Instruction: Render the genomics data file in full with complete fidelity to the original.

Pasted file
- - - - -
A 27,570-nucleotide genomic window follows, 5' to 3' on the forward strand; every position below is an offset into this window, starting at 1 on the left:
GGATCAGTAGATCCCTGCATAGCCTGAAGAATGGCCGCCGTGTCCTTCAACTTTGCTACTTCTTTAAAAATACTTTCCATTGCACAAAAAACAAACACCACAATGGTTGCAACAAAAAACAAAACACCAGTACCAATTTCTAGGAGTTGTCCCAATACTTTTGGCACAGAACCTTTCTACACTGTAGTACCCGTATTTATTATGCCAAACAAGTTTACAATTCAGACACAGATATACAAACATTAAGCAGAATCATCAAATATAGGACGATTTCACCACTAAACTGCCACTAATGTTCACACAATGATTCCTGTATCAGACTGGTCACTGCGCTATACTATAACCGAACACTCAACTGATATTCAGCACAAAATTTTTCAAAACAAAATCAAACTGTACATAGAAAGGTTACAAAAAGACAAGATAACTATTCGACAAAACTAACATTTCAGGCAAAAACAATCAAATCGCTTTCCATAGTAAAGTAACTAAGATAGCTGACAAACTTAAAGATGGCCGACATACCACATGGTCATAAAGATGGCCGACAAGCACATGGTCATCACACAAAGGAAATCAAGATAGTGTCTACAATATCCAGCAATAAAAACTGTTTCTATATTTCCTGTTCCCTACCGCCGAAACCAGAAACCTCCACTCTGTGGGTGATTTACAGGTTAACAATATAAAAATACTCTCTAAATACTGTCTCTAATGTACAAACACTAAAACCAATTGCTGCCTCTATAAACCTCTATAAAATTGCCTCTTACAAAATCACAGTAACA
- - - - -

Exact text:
A 27,570-nucleotide genomic window follows, 5' to 3' on the forward strand; every position below is an offset into this window, starting at 1 on the left:
GGATCAGTAGATCCCTGCATAGCCTGAAGAATGGCCGCCGTGTCCTTCAACTTTGCTACTTCTTTAAAAATACTTTCCATTGCACAAAAAACAAACACCACAATGGTTGCAACAAAAAACAAAACACCAGTACCAATTTCTAGGAGTTGTCCCAATACTTTTGGCACAGAACCTTTCTACACTGTAGTACCCGTATTTATTATGCCAAACAAGTTTACAATTCAGACACAGATATACAAACATTAAGCAGAATCATCAAATATAGGACGATTTCACCACTAAACTGCCACTAATGTTCACACAATGATTCCTGTATCAGACTGGTCACTGCGCTATACTATAACCGAACACTCAACTGATATTCAGCACAAAATTTTTCAAAACAAAATCAAACTGTACATAGAAAGGTTACAAAAAGACAAGATAACTATTCGACAAAACTAACATTTCAGGCAAAAACAATCAAATCGCTTTCCATAGTAAAGTAACTAAGATAGCTGACAAACTTAAAGATGGCCGACATACCACATGGTCATAAAGATGGCCGACAAGCACATGGTCATCACACAAAGGAAATCAAGATAGTGTCTACAATATCCAGCAATAAAAACTGTTTCTATATTTCCTGTTCCCTACCGCCGAAACCAGAAACCTCCACTCTGTGGGTGATTTACAGGTTAACAATATAAAAATACTCTCTAAATACTGTCTCTAATGTACAAACACTAAAACCAATTGCTGCCTCTATAAACCTCTATAAAATTGCCTCTTACAAAATCACAGTAACA